Future Tools for Sharing Knowledge: Virtual Communities in the Web3D

Future Tools for Sharing Knowledge: Virtual Communities in the Web3D

David Oyarzun (Vicomtech - Visual Communication Interaction Technologies Centre, Spain), Amalia Ortiz (Enne, Spain) and María del Puy Carretero (Vicomtech - Visual Communication Interaction Technologies Centre, Spain)
DOI: 10.4018/978-1-60566-802-4.ch016
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Abstract

This chapter also suggests what ideal tools for knowledge sharing and learning on Future Internet could be like, the advantages that their use could provide and the factors the authors believe should be improved to turn this ideal tool into a reality.
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Introduction

The appearance of Web 2.0 tools has changed the way people communicate. Until their appearance, the traditional Web (called now Web 1.0 in order to distinguish it from the current web) was an almost unidirectional way of transmitting information. People created their web pages and filled them with contents, but there was no feedback from other users to complement these contents.

Nowadays, the proliferation of blogs, forums, instant messaging tools and wikis (in other words, Web 2.0 technologies) provides a new communication scenario in which communities with similar interests can share their comments and knowledge in real time.

One of the factors that has contributed these tools’ great success has probably been their ease of use. Very little technical knowledge or specific expertise is needed to use them. They are almost universal tools. And they have been very widely accepted. Nowadays, for example, Facebook has more than 400 million active users (statistics, 2010).

With regard to the use of Web 2.0 tools for sharing knowledge in the working environment, LinkedIn (LinkedIn Home Page, 2010), considered to be the biggest professional network, has more than 200,000 interest groups. Users share comments and information with other users with the same interests.

This level of acceptance means that knowledge sharing is not only easy but also fast. Fast, on the one hand, in that Web 2.0 tools provide real time communication. On the other hand, they are so widely accepted that it is easy to find groups sharing common interests and with huge numbers of active members willing to share their expertise. The combination of these two factors means that knowledge flow is quicker than when using other tools.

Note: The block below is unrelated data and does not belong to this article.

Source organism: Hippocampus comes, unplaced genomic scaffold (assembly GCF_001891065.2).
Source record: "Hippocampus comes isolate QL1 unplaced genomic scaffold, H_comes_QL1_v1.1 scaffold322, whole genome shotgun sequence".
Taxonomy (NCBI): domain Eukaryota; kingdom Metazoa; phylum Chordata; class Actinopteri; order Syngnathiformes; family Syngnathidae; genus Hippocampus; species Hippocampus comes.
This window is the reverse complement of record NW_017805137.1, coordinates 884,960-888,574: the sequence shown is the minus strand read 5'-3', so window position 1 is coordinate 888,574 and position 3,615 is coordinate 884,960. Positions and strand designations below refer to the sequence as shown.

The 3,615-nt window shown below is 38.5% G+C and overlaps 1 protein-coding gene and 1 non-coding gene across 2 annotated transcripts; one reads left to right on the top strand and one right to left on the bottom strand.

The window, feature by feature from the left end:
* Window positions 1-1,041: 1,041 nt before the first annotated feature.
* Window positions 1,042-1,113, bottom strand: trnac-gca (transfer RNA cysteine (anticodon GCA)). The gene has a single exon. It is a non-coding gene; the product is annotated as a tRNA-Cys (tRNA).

Reports about Future Internet are starting to talk about the up-and-coming web (es.Internet, 2009; Portal, 2010). According to these reports, one of Future Internet’s objectives is to evolve the paradigm of users as content consumers and producers, introduced by Web 2.0, towards a new stage in which web services will be completely interactive and collaborative for all users. Another factor that is being introduced is the Web3D: one of the features of the new generation of web tools will be the inclusion of simulations of real life by means of 3D contents and immersive environments.

Only time will allow us to see the validity and success of these new trends. However, some advantages and disadvantages can be stated now, and that is this chapter’s objective. The aim is to encourage an open discussion about the disadvantages of current Web 2.0 based tools and the possibilities that a new, more collaborative and immersive web can provide for overcoming them.

The chapter starts from the hypothesis that technological solutions that can be useful for communities of practice are more useful include collaborative working possibilities, immersion and learning validity.

Taking this into account, the next section presents a state-of-the-art analysis of current Web 2.0 tools for collaborative work and learning. Virtual world characteristics and serious games that can improve Web 2.0 tools’ knowledge sharing and learning are then explained. Section 5 lists the features that can be useful for CoPs and Section 6 suggests factors that should be improved in next generation tools. Finally, conclusions are presented.

Key Terms in this Chapter

Wikis: Collaborative web sites whose content can be edited by anyone who access to them.

LMS: Applications used for managing, distributing and tracking eLearning activities.

Serious Games: Games whose goal is not leisure.

3D Virtual Worlds: Synchronous and continual network of inhabitants (users or autonomous agents), represented by avatars embedded in 3D applications and supported by computer networks

SLATES: Acronym that defines the differences between Web 2.0 and Web 1.0

Web 2.0: New digital platforms for generating, sharing and refining information on the Internet.

Web 3D: An evolution of current multimedia web that will provide new ways of showing information and interacting with it via 3D contents and simulations.

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